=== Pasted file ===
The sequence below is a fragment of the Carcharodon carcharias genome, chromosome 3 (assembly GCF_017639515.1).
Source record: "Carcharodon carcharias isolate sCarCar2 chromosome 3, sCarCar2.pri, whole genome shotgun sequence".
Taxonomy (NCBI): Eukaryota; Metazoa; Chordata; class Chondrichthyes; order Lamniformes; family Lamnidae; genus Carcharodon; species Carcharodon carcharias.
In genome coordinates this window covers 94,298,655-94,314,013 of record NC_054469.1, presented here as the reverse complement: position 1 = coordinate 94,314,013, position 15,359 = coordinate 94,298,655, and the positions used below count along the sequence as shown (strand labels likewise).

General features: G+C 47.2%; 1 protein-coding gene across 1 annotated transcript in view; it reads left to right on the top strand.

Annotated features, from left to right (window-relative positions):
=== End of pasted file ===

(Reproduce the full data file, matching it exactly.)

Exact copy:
The sequence below is a fragment of the Carcharodon carcharias genome, chromosome 3 (assembly GCF_017639515.1).
Source record: "Carcharodon carcharias isolate sCarCar2 chromosome 3, sCarCar2.pri, whole genome shotgun sequence".
Taxonomy (NCBI): Eukaryota; Metazoa; Chordata; class Chondrichthyes; order Lamniformes; family Lamnidae; genus Carcharodon; species Carcharodon carcharias.
In genome coordinates this window covers 94,298,655-94,314,013 of record NC_054469.1, presented here as the reverse complement: position 1 = coordinate 94,314,013, position 15,359 = coordinate 94,298,655, and the positions used below count along the sequence as shown (strand labels likewise).

General features: G+C 47.2%; 1 protein-coding gene across 1 annotated transcript in view; it reads left to right on the top strand.

Annotated features, from left to right (window-relative positions):